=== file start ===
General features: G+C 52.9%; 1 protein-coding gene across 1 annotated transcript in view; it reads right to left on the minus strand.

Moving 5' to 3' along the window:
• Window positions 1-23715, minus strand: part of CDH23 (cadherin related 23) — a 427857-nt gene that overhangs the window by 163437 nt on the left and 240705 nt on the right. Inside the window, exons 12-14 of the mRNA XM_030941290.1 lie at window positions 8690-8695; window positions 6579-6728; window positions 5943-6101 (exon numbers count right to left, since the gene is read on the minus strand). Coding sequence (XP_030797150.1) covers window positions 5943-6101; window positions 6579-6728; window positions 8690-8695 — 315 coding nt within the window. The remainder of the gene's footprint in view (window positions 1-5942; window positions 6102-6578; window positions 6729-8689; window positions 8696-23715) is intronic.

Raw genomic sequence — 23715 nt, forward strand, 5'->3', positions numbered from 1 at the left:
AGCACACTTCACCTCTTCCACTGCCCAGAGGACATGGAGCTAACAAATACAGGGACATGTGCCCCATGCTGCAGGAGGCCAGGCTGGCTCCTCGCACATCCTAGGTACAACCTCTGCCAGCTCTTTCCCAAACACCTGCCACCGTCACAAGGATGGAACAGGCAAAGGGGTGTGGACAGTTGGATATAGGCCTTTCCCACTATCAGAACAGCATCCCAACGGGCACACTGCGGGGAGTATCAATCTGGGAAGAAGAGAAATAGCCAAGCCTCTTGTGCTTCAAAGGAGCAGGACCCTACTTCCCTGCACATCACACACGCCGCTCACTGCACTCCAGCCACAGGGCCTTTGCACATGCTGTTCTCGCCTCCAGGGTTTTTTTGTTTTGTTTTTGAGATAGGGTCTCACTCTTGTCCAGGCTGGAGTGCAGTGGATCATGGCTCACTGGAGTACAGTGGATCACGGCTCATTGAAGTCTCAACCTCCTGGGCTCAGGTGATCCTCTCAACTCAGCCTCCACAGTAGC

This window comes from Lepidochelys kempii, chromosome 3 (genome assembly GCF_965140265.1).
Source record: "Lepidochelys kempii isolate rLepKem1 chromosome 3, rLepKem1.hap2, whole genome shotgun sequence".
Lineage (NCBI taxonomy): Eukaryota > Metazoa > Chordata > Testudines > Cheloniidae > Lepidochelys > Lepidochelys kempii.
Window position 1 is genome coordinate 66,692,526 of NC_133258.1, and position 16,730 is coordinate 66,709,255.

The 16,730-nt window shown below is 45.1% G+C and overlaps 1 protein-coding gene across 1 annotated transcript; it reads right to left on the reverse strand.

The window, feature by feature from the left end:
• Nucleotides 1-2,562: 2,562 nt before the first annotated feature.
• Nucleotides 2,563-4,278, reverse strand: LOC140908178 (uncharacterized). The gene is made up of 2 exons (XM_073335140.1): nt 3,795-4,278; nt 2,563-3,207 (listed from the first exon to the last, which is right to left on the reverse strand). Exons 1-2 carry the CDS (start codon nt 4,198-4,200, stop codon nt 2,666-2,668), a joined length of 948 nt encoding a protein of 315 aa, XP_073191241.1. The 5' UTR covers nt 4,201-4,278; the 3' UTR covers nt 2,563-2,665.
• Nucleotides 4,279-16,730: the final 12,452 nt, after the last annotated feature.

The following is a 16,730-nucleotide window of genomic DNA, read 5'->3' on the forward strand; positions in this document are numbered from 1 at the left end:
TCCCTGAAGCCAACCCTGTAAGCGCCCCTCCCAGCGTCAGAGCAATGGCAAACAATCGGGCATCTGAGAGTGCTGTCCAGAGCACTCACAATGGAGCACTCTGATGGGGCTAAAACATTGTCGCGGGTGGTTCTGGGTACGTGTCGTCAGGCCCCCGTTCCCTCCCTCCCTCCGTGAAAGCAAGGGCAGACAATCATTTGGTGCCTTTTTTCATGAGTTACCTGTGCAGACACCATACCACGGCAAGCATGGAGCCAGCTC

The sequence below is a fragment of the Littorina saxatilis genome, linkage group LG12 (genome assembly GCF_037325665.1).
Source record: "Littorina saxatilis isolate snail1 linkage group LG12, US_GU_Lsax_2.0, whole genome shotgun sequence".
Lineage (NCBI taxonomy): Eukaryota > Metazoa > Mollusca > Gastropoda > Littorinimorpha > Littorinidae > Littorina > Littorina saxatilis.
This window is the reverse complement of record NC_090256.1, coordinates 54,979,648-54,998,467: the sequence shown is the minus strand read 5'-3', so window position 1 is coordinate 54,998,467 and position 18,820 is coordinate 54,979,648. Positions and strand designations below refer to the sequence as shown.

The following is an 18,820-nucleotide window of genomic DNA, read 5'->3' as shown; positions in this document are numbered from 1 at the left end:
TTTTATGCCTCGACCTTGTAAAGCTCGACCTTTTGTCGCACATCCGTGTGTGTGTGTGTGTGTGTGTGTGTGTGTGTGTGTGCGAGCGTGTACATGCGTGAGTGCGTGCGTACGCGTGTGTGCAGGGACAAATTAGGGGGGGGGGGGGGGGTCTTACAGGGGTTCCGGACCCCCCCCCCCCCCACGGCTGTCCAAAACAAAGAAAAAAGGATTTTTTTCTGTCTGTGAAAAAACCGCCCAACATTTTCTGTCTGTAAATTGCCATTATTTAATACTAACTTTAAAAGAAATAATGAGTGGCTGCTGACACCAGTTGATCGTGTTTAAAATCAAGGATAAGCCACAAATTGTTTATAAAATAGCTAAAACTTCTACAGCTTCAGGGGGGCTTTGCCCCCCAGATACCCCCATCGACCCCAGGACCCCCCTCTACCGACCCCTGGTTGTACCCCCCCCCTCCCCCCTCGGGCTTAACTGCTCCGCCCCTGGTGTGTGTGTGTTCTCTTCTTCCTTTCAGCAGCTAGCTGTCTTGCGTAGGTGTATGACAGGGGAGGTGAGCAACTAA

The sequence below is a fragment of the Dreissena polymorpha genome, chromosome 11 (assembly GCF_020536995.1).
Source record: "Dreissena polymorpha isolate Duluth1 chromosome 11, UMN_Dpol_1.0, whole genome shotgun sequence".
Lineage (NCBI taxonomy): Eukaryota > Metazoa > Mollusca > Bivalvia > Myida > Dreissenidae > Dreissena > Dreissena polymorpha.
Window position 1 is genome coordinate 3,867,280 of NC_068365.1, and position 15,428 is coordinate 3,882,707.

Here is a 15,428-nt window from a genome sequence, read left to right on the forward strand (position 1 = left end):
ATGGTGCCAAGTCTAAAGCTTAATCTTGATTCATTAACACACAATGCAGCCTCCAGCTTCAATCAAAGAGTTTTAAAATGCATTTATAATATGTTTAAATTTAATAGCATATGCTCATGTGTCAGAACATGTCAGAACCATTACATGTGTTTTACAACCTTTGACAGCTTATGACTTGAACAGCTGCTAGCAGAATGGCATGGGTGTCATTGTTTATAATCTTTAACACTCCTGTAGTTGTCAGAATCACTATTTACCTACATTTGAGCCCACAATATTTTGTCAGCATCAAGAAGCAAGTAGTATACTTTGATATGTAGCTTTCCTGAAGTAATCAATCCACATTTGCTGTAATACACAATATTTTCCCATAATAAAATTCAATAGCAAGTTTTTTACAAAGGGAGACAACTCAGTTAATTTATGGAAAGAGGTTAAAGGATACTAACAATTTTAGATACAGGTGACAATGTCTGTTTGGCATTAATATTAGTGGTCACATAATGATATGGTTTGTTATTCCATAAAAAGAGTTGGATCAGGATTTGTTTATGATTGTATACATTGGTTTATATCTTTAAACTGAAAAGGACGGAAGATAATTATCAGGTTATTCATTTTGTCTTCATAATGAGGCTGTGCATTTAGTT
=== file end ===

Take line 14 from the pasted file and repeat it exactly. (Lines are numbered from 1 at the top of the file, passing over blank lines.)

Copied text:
• Nucleotides 4,279-16,730: the final 12,452 nt, after the last annotated feature.